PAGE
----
Recommended for ages 12 and over
Theatrical Release: 12/25/2012
Video Release: 3/26/2013
Edwin L. Carpenter/span>/span>
Writer: Lisa Addario & Joe Syracuse
Producer: Peter Chernin
Runtime: 104 min.
MPAA Rating: PG
Starring: Billy Crystal,
Old school grandfather Artie, who is accustomed to calling the shots, meets his match when he and his eager-to-please wife Diane agree to babysit their three grandkids when their type-A helicopter parents go away for work. But when 21st century problems collide with Artie and Diane's old school methods of tough rules, lots of love and old-fashioned games, it's learning to bend - and not holding your ground - that binds a family together.
This is a funny movie for the family for the holidays! Billy Crystal will have you in stitches as Artie, the grandfather, along with his wife Diane (Bette Midler).
After Artie loses his job as a minor league baseball announcer for the Grizzlies, he and Diane receive a call to babysit their three grandchildren while their daughter, Alice (Marisa Tomei), is scheduled to be out of town for a few days with her husband. Alice and her husband have a different way of raising the kids, which includes never using the word "no" in addition to only allowing healthy eating choices. Artie struggles with this when, for example, his grandson strikes out a kid in a baseball game but it is the kind of league that there is no competition, no outs, and everyone reaches base. Artie winds up in an argument with a kid who uses a baseball bat to hit Artie in the crotch. Although there are some moments of disrespect toward the grandfather, the kids change and warm up to him and a great relationship follows.
The film is funny with scenes like Artie's boss in the beginning talking to him about modern technology and tweeting. Artie replies, "I'll tweet or make whatever noise you want." This movie will leave you feeling great and it features a nice ending. Artie makes a significant contribution to one grandson who stutters and it features the great baseball call of the Giants winning the pennant in 1951 when Bobby Thomson hit the "shot heard round the world." The movie contains a few innuendos and moments of disrespect toward adults but again, this is reconciled by film's end. Everyone is changed for the better by the time the credits roll. We are recommending the movie for ages twelve plus and encourage parents to consult the content listing to make informed decisions. In other words, we recommend "parental guidance" for "Parental Guidance". It is rated PG to boot. Laugh your way through this one soon.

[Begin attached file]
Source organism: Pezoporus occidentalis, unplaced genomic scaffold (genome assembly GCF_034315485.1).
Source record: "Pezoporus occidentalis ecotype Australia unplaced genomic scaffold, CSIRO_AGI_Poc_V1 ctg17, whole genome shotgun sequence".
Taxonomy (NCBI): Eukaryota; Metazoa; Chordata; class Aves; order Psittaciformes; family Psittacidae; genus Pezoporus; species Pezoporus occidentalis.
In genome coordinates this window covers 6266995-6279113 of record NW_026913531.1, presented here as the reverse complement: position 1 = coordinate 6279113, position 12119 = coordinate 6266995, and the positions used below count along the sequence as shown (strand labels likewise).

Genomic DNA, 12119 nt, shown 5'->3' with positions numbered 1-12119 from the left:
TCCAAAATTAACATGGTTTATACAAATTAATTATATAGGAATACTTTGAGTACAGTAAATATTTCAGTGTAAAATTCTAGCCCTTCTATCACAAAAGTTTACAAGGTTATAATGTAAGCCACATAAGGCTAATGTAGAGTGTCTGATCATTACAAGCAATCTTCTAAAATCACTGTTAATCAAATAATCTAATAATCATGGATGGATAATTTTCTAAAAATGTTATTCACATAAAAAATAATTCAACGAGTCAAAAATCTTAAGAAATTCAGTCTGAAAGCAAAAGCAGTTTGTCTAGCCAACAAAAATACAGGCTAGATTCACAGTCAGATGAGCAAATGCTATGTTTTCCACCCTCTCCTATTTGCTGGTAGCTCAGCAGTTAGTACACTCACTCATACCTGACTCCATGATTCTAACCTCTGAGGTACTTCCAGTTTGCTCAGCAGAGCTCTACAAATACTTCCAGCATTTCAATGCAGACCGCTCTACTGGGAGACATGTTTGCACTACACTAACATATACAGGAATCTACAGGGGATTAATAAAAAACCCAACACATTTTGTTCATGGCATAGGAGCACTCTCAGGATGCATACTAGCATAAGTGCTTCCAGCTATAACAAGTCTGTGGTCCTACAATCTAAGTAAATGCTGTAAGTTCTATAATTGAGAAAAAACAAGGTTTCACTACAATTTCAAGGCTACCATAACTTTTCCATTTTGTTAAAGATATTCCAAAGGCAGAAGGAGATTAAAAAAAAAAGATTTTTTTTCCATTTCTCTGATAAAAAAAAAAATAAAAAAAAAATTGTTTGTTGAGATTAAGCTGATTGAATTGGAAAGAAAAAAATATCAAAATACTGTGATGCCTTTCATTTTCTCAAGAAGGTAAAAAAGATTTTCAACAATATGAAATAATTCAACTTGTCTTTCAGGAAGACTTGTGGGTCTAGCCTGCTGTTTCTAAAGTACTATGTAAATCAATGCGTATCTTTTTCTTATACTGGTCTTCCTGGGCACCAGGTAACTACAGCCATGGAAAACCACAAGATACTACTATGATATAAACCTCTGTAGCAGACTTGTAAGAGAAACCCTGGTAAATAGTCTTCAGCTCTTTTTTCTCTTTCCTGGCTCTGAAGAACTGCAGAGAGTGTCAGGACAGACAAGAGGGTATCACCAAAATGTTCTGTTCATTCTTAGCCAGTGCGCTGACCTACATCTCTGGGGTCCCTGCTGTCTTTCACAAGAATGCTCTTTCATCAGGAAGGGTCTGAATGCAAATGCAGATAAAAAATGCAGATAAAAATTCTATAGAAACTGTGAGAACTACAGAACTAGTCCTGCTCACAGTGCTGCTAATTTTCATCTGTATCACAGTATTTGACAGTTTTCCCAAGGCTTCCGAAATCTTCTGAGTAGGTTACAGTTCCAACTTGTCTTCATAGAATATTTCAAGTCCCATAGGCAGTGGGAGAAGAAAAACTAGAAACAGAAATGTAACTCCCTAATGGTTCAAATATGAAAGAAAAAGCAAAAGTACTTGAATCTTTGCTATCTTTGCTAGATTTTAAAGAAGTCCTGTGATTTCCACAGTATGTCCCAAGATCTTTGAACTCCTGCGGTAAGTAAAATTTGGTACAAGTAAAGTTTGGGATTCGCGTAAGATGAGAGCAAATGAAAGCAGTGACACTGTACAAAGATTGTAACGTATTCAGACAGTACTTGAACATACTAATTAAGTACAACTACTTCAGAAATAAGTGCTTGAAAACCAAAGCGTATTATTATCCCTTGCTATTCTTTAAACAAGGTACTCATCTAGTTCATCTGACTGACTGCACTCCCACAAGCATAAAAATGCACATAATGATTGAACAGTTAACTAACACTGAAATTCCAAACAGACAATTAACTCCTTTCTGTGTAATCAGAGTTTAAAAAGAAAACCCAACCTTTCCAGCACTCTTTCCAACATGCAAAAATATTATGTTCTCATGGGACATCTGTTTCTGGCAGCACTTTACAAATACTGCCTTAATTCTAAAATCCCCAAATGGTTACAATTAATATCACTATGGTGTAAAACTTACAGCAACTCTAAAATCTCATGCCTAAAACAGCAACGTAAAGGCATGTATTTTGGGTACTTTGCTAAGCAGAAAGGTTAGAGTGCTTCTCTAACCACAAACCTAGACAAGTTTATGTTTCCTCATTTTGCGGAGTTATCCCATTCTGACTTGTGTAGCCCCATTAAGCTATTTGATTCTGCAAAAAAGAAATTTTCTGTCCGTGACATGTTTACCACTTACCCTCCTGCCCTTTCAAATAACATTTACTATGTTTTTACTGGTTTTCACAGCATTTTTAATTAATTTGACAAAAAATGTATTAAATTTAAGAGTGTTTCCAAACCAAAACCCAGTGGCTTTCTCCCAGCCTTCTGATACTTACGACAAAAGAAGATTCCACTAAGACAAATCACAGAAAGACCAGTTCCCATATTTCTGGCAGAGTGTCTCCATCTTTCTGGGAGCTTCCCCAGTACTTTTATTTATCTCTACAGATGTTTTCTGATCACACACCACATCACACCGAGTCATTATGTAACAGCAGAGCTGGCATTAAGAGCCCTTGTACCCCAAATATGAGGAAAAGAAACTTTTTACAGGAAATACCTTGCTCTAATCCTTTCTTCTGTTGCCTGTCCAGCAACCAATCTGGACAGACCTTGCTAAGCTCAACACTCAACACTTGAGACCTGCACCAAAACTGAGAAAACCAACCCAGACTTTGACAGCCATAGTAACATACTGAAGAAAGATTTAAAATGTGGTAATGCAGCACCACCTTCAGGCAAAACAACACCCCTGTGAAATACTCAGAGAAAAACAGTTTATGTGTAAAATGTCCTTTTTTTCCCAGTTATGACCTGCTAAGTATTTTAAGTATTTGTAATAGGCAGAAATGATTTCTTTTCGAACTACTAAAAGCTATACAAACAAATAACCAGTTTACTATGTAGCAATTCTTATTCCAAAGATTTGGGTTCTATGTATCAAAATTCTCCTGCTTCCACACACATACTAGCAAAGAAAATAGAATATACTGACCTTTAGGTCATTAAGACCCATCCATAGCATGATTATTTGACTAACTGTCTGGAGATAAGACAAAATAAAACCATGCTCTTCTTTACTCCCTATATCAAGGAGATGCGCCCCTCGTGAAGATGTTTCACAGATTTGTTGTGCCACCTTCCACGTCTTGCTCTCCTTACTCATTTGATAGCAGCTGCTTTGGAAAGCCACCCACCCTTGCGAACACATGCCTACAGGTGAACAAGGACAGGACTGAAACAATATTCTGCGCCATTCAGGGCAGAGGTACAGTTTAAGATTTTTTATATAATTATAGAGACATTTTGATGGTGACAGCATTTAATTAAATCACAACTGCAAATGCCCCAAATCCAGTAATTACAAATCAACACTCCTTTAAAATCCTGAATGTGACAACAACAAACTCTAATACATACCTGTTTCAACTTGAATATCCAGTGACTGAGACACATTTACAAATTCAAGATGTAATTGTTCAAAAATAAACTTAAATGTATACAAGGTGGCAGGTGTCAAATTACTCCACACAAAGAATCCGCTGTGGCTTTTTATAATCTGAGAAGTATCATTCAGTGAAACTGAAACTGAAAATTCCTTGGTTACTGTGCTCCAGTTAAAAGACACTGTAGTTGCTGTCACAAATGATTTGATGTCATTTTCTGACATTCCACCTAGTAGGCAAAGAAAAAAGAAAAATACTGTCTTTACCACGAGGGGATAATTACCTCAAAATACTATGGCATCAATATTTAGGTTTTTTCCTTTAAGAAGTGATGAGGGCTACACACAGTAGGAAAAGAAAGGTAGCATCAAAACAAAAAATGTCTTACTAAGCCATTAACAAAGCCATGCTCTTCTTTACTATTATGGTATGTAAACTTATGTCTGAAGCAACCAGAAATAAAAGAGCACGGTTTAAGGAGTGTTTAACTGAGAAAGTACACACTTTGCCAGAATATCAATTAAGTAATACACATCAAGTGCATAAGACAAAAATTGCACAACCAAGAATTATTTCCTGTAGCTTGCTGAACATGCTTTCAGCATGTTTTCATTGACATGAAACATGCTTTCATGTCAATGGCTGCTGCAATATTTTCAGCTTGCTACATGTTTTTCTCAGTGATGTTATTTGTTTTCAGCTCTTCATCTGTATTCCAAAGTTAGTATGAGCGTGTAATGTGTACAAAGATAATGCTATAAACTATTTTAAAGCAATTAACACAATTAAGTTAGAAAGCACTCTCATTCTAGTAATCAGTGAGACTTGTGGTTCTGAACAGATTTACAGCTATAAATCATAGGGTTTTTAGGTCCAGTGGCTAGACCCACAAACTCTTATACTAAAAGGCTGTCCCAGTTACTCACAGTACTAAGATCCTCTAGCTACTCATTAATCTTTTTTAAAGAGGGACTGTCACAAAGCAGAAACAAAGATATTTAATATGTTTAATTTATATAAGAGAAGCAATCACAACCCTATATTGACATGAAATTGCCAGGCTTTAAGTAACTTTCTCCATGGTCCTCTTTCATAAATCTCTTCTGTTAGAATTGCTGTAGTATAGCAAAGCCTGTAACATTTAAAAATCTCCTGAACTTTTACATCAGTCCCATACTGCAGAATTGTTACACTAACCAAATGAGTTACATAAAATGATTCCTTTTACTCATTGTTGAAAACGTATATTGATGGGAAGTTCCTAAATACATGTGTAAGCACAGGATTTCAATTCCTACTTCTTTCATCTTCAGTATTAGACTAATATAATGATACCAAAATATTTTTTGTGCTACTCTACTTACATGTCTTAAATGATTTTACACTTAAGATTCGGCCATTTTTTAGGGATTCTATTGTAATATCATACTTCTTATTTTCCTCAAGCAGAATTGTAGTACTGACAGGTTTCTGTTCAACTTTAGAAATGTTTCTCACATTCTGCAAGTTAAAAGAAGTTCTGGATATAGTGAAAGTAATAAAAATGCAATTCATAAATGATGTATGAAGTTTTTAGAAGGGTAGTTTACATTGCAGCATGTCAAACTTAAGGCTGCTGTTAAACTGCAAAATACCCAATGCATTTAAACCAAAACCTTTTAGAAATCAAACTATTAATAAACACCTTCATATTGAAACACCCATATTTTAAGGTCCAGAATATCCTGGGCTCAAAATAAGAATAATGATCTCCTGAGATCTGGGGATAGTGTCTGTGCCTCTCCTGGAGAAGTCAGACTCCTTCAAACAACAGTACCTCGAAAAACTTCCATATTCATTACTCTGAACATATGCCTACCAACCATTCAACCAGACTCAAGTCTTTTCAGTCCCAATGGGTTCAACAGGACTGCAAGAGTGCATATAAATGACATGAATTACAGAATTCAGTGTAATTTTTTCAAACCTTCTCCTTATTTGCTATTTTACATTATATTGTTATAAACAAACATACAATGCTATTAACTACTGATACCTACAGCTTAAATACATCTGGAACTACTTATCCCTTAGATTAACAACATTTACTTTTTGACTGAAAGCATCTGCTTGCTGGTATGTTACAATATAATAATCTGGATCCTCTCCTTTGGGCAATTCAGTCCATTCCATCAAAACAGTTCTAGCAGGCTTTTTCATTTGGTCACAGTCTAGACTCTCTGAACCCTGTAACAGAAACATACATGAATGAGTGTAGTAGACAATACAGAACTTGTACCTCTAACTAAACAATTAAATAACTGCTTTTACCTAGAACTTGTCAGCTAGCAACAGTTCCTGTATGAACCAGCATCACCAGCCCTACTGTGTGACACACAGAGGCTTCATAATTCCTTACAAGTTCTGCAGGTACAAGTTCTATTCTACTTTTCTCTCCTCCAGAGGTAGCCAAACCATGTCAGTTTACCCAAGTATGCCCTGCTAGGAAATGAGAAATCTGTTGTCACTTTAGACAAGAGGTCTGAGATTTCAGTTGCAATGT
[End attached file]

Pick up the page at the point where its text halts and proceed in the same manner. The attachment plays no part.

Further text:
Sex: A few kissing scenes between couples including a "kissing cam" at a ball game; a man acts seductive for his wife on a video camera; a few women exercise on stripper poles.
Language: Frickin'-1; Shut up-1
Violence: A kid hits a man in the crotch with a baseball bat; boys get in a fight.
Drugs: A few drinking scenes including wine and beer; a man says he needs a martini; a man is seen with a cigar in archived footage.
Nudity: Cleavage; a young boy is seen on a scooter riding in his underwear.
Other: A few kids show disrespect toward adults including a kid calling his grandfather Artie "Fartie" but this changes by film's end; a girl tells her mother she hates her but later apologizes; a grandfather starts to watch a "Saw" movie with his grandson but is stopped; kids make fun of a boy stuttering but this changes later in the film; kid picks nose; tension between a couple a few times in movie; a kid has an imaginary friend in the film but comes to terms with it.